(By Mark Gonzales) Have you ever found yourself in a miserable situation where you have to talk to a small child for a long time? Has that child then offered to tell you a joke or a story? And when this child told you their story, did it go absolutely nowhere, mean nothing, and show that individual child's fundamental inability to construct a compelling narrative? Well, that's basically what it is like to watch An Hour To Kill…
…Directed by Aaron K. Carter (Dead Kansas) and written by Carter and Ronnie Jimenez, An Hour To Kill claims to be a crime-comedy with horror elements. The film aspires to be akin to From Dusk Till Dawn and Pulp Fiction in its subject matter and narrative structure but the film's fundamental lack of compelling events and a pervasive lack of funds makes this film miss its mark by at least a mile.
Set in modern day Los Angeles, An Hour To Kill follows two hit men (one is thin and incredibly unlikable while the other is heavy set and uninteresting) as they wait to carry out their next assignment. The hit men pass the time by telling each other three unconnected, uninteresting, and ineptly filmed stories. After the boys have finished telling their tales, their own story gets resolved in a way that is as without surprises as the rest of the film.
The film is such an unappealing mess that it is difficult to imagine what a successful version of this story would look like. For days I've been trying to picture what the filmmakers were going for and can't come up with anything. I really can't conceive of what the intended purpose of this film was. Perhaps it was to demonstrate the filmmakers' ability to tell different types of stories: one story is straight horror, one is gross out humor, another violent action, and one is a creature feature. Sadly, in attempting to show their abilities, the filmmakers and actors merely manage to fail four different times and in four different ways.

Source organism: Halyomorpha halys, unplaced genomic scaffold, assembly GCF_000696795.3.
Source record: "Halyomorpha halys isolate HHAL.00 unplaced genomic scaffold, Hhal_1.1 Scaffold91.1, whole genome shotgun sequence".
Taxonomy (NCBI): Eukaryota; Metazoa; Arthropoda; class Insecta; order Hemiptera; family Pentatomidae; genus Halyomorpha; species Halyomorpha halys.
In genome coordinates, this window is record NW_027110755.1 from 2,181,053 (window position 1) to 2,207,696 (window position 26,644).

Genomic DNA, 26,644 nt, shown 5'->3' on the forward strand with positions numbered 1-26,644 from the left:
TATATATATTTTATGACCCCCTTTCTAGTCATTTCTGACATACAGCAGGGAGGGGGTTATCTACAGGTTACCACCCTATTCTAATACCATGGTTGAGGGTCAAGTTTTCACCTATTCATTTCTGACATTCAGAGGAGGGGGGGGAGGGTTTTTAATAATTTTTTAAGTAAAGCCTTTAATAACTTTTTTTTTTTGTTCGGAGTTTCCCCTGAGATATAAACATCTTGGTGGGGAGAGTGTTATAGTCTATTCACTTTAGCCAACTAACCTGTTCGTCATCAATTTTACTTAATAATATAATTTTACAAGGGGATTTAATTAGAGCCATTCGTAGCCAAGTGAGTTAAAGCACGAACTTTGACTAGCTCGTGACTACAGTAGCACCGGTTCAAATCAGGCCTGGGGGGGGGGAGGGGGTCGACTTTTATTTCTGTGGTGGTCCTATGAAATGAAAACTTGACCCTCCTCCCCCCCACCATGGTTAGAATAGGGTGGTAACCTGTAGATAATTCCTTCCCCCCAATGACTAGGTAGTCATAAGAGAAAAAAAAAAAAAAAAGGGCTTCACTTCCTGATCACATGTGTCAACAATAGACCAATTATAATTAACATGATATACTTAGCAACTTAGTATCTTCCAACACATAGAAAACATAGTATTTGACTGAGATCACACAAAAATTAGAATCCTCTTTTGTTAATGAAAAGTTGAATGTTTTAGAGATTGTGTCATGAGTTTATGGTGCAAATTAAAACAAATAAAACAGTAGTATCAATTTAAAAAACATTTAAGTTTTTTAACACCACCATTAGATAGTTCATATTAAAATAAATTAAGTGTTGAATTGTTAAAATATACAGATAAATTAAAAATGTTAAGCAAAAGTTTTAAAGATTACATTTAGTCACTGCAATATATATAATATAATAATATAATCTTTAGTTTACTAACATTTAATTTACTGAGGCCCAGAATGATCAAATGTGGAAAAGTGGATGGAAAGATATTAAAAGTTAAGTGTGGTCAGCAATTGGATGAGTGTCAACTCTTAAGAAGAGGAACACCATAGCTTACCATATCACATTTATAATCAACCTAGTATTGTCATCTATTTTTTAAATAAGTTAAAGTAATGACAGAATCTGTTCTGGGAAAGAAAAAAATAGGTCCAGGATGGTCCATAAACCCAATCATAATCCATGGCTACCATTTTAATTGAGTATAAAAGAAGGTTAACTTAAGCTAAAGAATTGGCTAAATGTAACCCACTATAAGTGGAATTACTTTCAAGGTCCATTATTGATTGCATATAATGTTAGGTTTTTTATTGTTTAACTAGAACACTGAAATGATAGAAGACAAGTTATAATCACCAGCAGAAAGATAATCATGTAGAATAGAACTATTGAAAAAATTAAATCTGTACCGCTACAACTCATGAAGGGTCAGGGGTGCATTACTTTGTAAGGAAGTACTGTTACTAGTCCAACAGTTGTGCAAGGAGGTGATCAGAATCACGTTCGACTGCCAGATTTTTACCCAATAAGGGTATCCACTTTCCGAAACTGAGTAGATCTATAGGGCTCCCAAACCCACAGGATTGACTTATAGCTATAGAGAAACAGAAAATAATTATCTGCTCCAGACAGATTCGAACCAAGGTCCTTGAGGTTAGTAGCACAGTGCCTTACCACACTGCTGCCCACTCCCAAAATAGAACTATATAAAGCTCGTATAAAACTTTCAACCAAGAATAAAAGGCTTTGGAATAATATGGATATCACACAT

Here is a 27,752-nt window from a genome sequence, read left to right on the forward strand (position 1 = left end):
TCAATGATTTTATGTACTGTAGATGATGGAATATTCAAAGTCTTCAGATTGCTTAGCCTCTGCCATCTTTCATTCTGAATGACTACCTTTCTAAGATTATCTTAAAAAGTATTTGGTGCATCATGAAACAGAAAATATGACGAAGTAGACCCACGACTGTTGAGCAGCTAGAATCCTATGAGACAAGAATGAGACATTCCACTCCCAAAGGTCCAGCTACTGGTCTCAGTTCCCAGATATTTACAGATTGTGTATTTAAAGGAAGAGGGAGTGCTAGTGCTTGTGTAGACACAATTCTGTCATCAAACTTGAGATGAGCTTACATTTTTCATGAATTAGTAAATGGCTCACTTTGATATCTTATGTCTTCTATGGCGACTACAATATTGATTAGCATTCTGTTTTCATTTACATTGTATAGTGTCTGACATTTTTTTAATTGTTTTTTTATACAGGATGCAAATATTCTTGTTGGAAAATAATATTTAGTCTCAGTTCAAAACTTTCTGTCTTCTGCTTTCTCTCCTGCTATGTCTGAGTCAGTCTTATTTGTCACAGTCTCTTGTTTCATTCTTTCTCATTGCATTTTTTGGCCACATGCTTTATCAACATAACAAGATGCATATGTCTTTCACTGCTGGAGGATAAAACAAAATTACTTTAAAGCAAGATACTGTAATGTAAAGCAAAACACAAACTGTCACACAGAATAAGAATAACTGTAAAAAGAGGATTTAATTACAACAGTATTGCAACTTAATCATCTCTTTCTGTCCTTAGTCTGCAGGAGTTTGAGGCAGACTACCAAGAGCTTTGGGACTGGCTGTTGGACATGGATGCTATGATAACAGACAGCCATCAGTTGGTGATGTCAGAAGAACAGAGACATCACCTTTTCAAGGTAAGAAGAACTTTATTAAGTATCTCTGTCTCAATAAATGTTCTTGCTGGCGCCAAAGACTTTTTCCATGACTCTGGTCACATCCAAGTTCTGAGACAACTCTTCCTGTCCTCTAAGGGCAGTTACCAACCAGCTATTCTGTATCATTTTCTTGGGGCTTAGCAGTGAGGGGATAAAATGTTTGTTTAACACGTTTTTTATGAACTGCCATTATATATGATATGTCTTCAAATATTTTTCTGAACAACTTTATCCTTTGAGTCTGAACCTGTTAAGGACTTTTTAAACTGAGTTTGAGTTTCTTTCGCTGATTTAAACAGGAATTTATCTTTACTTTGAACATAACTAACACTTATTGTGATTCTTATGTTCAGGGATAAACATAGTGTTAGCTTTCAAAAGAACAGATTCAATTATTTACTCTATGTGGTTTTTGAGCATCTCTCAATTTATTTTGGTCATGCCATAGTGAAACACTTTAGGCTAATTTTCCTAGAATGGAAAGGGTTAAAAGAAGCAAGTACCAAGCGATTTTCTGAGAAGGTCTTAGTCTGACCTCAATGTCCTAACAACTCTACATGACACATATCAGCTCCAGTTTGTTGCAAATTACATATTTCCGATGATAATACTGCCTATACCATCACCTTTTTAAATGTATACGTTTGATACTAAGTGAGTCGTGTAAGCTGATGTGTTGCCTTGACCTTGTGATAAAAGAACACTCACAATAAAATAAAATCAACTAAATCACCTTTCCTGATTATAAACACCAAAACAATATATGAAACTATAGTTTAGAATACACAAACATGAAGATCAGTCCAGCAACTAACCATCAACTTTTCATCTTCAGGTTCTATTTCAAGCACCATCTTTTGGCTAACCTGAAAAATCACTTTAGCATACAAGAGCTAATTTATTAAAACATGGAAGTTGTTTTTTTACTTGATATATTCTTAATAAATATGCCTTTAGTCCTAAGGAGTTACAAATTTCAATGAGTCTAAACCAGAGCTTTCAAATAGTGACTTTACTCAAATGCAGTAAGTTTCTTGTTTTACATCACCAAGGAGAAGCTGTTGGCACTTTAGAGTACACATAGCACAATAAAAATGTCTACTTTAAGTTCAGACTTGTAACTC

The first thing a person will notice while watching this film is that it has a very, very low budget. Plenty of great films have been made for next to no money and I don't want to give the impression that money makes a movie inherently better. The Transformers franchise disproves that argument. But films that have been made on low budgets tend to be aware of the various limitations that their lack of money and time present. This film, however, was seemingly written and filmed with no consideration to what the film would look like without proper funding. While writing this, I am thinking about a reveal from one of the last segments in the film. Throughout this segment, entitled "Hog Hunters", I was certain that the group of antagonists that were fighting our heroes were heavyset men in terrible masks. I was surprised, confused, and disappointed to learn that all along, these were supposed to be part-man/part-pig creatures. It is difficult to imagine why a person would write into their film these chimaeras when the budget simply isn't there to present something believable.